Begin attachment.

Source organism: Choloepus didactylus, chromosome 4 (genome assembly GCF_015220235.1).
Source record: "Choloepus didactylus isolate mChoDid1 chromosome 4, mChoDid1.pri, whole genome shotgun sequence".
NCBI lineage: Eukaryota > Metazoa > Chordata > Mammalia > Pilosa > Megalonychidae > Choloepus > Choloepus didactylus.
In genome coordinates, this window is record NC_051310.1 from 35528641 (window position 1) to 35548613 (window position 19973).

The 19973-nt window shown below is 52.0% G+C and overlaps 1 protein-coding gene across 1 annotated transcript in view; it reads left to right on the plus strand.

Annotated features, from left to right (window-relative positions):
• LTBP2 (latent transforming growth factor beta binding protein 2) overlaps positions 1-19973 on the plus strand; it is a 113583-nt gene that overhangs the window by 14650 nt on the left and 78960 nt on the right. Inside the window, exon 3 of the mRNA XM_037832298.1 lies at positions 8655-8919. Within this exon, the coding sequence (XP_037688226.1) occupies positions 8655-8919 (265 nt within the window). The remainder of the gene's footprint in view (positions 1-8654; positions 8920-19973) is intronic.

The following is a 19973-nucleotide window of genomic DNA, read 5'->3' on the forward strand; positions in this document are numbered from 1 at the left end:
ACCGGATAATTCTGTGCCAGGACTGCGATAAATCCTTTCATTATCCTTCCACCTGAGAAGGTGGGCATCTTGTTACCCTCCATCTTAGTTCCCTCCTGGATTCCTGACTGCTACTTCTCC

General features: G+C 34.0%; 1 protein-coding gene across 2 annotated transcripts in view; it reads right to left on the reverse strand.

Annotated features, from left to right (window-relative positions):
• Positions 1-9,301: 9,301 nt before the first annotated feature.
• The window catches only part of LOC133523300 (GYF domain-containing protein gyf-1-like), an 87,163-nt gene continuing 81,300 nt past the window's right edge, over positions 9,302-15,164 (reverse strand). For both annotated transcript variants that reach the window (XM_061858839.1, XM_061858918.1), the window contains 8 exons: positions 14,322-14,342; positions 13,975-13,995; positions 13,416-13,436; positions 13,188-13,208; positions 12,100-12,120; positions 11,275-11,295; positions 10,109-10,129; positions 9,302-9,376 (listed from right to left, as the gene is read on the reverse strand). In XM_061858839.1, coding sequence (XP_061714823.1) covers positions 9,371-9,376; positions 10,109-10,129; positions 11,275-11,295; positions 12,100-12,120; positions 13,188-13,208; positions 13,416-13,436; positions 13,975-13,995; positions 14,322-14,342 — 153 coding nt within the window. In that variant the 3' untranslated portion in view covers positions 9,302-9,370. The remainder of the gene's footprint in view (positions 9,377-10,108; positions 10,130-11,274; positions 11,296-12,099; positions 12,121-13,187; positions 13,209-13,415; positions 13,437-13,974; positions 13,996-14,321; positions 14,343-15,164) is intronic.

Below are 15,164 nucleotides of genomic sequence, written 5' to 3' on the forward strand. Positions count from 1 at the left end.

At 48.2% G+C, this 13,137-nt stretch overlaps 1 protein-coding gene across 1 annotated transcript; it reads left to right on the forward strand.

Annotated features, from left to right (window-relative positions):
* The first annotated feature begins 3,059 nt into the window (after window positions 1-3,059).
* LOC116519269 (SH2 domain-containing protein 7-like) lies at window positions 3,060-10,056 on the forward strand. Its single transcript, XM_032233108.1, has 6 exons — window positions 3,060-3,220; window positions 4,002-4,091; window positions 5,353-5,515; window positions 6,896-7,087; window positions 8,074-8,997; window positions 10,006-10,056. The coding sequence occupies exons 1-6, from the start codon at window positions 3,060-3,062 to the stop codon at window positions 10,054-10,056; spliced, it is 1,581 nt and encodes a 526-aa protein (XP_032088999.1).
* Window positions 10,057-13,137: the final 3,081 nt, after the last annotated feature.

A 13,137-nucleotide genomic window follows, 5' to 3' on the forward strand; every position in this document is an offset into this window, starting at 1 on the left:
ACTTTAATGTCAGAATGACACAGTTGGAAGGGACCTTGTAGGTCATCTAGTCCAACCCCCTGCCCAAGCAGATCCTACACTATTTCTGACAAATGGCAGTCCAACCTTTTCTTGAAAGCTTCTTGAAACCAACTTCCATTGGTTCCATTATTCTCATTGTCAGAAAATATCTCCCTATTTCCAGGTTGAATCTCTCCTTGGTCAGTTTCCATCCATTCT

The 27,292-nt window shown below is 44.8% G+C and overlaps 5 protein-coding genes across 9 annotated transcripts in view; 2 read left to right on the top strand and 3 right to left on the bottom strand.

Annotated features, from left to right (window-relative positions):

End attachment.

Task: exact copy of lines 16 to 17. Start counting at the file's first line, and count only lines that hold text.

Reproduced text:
Annotated features, from left to right (window-relative positions):
* The first annotated feature begins 3,059 nt into the window (after window positions 1-3,059).